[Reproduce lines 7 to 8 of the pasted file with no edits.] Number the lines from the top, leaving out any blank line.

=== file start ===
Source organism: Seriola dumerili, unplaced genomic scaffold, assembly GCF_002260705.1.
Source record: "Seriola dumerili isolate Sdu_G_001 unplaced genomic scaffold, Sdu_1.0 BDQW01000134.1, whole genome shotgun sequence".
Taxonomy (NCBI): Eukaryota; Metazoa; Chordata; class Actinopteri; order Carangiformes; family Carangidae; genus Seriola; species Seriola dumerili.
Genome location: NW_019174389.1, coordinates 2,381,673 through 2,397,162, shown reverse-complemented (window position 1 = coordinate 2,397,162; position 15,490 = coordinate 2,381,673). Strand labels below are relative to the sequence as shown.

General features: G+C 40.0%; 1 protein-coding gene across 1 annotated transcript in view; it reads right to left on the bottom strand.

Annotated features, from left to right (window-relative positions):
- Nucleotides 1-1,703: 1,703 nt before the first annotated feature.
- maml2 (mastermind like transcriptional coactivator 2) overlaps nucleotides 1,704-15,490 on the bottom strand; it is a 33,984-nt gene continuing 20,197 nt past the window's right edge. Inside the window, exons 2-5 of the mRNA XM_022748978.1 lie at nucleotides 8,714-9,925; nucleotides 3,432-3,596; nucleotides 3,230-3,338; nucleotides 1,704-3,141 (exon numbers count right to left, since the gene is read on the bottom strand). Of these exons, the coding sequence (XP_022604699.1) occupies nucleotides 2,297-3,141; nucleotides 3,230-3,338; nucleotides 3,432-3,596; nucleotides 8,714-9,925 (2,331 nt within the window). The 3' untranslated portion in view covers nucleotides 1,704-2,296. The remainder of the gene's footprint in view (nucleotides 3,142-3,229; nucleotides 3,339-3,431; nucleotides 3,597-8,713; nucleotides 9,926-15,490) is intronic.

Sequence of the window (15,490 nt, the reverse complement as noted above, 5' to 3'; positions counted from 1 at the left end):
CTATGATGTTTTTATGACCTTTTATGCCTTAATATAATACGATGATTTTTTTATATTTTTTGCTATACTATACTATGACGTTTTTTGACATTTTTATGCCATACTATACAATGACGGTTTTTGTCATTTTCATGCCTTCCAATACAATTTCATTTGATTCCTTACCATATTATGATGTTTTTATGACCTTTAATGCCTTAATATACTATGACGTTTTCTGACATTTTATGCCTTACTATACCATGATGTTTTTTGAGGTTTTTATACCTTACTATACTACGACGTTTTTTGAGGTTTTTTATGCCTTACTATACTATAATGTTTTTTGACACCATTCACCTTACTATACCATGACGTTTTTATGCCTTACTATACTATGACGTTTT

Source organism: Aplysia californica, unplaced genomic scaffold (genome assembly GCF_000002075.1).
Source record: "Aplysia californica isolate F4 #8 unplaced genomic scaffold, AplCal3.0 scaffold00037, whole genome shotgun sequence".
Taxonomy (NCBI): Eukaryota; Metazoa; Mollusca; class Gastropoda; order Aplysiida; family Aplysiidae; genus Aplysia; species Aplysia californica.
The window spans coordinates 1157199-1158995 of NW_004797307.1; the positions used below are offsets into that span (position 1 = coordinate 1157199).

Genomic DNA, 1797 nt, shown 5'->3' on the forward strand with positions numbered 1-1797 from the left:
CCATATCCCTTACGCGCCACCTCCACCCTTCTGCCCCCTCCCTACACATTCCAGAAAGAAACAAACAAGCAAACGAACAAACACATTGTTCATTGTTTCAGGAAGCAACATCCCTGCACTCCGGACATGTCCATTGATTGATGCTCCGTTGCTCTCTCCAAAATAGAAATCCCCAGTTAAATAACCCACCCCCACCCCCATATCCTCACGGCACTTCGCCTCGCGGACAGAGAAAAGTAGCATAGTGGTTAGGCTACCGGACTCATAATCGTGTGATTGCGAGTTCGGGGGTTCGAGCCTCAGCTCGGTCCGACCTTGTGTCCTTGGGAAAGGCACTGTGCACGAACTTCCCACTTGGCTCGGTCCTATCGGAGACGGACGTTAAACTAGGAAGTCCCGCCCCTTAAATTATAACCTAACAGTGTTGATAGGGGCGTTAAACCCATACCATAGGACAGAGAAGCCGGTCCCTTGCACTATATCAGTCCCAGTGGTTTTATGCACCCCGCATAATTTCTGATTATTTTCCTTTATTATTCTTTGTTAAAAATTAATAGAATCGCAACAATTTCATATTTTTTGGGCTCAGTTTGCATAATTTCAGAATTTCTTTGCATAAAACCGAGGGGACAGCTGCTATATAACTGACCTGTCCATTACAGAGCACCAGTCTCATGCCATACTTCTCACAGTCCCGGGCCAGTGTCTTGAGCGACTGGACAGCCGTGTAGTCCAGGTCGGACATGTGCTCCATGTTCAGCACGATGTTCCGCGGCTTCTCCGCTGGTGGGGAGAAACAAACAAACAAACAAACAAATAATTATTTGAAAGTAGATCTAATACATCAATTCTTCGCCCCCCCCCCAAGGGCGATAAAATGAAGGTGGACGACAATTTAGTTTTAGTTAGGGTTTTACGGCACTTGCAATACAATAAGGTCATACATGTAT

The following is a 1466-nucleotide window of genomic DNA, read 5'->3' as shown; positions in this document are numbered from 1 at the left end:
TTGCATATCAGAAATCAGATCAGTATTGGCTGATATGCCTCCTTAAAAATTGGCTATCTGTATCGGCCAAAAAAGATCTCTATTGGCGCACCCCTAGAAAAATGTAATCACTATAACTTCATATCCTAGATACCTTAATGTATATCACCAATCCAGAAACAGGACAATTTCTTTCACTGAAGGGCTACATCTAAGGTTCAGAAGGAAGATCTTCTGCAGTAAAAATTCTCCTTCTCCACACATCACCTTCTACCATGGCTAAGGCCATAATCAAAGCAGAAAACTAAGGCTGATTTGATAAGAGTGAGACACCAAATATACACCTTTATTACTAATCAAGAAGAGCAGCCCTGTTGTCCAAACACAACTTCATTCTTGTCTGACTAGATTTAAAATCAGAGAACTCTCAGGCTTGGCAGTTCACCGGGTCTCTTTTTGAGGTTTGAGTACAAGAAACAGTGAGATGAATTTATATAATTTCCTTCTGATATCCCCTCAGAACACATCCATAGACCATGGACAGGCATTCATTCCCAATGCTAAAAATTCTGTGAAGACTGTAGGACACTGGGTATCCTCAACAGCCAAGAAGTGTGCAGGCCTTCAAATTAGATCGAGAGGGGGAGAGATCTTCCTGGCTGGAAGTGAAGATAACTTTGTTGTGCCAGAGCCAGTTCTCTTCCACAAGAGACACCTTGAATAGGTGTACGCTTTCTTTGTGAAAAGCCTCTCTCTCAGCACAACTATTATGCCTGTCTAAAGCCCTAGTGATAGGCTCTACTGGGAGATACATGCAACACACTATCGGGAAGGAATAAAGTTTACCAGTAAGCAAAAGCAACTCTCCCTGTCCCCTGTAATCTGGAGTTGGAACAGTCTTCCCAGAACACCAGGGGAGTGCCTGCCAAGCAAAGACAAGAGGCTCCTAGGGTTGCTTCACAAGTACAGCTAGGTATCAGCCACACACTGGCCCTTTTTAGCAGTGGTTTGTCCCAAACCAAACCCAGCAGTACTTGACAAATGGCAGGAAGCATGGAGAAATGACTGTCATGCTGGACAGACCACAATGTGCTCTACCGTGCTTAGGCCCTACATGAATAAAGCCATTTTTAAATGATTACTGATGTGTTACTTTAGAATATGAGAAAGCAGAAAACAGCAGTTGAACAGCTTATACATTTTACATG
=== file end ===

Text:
- Nucleotides 1-1,703: 1,703 nt before the first annotated feature.
- maml2 (mastermind like transcriptional coactivator 2) overlaps nucleotides 1,704-15,490 on the bottom strand; it is a 33,984-nt gene continuing 20,197 nt past the window's right edge. Inside the window, exons 2-5 of the mRNA XM_022748978.1 lie at nucleotides 8,714-9,925; nucleotides 3,432-3,596; nucleotides 3,230-3,338; nucleotides 1,704-3,141 (exon numbers count right to left, since the gene is read on the bottom strand). Of these exons, the coding sequence (XP_022604699.1) occupies nucleotides 2,297-3,141; nucleotides 3,230-3,338; nucleotides 3,432-3,596; nucleotides 8,714-9,925 (2,331 nt within the window). The 3' untranslated portion in view covers nucleotides 1,704-2,296. The remainder of the gene's footprint in view (nucleotides 3,142-3,229; nucleotides 3,339-3,431; nucleotides 3,597-8,713; nucleotides 9,926-15,490) is intronic.